OSWEGO — A new book co-authored by Mark Zelcer of SUNY Oswego’s philosophy department aims to elevate one of Plato’s overlooked works to greater recognition.
“Politics and Philosophy in Plato’s ‘Menexenus'” — co-written with Nickolas Pappas, Zelcer’s former boss and mentor at City College of New York — finds hidden gems in a work that many modern philosophers and critics have disregarded, considering it a parody and a lesser work of one of the world’s most important thinkers.
Plato’s dialogue is a targeted critique of a famous public funeral oration delivered by Pericles, when the renowned Athenian statesman and orator commemorated the first year of the Peloponnesian War, which ran from 431 to 404 B.C.
Pericles’ rousing speech is commonly seen as integral to keeping Athens in what would become a disastrous war for the prosperous, productive and proud city against its Spartan foes, Zelcer said.
The fictional “Menexenus,” penned a generation later by Plato, features Socrates delivering to the title character a funeral oration he attributes to Aspasia, an intellectual and companion of Pericles, which clearly references the original speech.
“Plato is showing that a philosopher can give a better speech than a politician could,” Zelcer explained, and that perhaps a more philosophical, as opposed to populist, speech could have helped Athens avoid the ruinous effects of the conflict.
“The Peloponnesian War was Athens’ Vietnam,” Zelcer said. “It was a civil war that killed a lot of Athenians and drained their treasury. Plato thought that this fighting among themselves –fighting with other Greeks — ruined what Athens should have been.”
The product of nearly a decade of on-and-off analysis of Plato’s other works, ancient Greek history and Greek mythology, Pappas and Zelcer’s book — the only full-length English-language publication on this topic, Zelcer said — argues for greater respect and recognition for a text that adds new dimensions to Plato’s standing as the prominent intellectual of his time.
“We really feel we discovered some patterns that shed light on a lot of his other theories,” Zelcer said. “We think we picked up a lot of motifs others haven’t.”
Zelcer explained that “Menexenus” complements two of Plato’s famous theories, notably seen in “The Republic,” on how both cities and people find justice when their internal component parts work together. In “Menexenus,” Plato adds a third level: justice in the world, which is only attained when the various people across the globe fulfill their responsibilities and work in harmony, Zelcer said.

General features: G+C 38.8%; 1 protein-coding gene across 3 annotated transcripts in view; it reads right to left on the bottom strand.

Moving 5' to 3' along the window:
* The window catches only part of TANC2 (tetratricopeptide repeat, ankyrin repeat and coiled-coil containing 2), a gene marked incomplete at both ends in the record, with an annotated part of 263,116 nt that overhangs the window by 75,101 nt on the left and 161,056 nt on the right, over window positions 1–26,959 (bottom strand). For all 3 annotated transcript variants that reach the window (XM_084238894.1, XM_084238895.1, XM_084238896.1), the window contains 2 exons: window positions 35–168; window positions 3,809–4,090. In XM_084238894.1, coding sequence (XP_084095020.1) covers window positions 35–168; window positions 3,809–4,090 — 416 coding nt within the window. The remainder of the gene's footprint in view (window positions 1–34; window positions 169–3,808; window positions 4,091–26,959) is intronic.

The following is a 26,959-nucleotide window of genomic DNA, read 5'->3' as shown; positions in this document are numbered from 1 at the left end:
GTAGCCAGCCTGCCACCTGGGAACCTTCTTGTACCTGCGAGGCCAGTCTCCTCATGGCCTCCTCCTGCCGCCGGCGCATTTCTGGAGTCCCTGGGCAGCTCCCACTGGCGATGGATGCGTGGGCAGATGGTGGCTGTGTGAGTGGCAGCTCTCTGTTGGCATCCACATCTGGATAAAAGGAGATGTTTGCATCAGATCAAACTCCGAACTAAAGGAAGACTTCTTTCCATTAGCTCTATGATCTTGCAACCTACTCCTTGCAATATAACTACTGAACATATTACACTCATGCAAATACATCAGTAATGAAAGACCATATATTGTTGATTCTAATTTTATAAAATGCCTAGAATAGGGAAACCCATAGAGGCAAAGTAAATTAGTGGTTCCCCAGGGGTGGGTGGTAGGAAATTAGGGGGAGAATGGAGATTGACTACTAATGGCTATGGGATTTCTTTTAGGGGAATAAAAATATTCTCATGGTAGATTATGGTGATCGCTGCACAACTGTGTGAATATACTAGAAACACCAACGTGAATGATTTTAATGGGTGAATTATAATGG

That the envisioned speech comes from a woman, unusual in the culture of the time, contributed to some observers viewing it as parody, but Zelcer noted that Aspasia’s connection to Pericles cleverly “serves as a glue” connecting Pericles’ speech and “Menexenus.”
Plato’s text also touches on one of his key themes: the responsibility of leaders to be educators who improve their society, instead of serving self-interests.
“Leaders aren’t just there to take charge, they are there to improve the city,” Zelcer said of Plato’s attitude toward civic leadership. “He seemed to be dissatisfied with Pericles’ ability to make Athens a better place.”
When studied in a modern world dominated by sound bites, attack ads and pundits, it’s hard to imagine anybody who could create a critique of this impact and importance.
Yet “Menexenus” was a remarkable text, Zelcer said, because it showed the most influential and transcendent philosopher of his time weighing in on a political issue that transformed the course of history.
While the book, published by Routledge, provides a comprehensive background to Plato and his philosophy, Zelcer thinks it also provides lessons across several disciplines, including history, political thought, rhetoric and communications.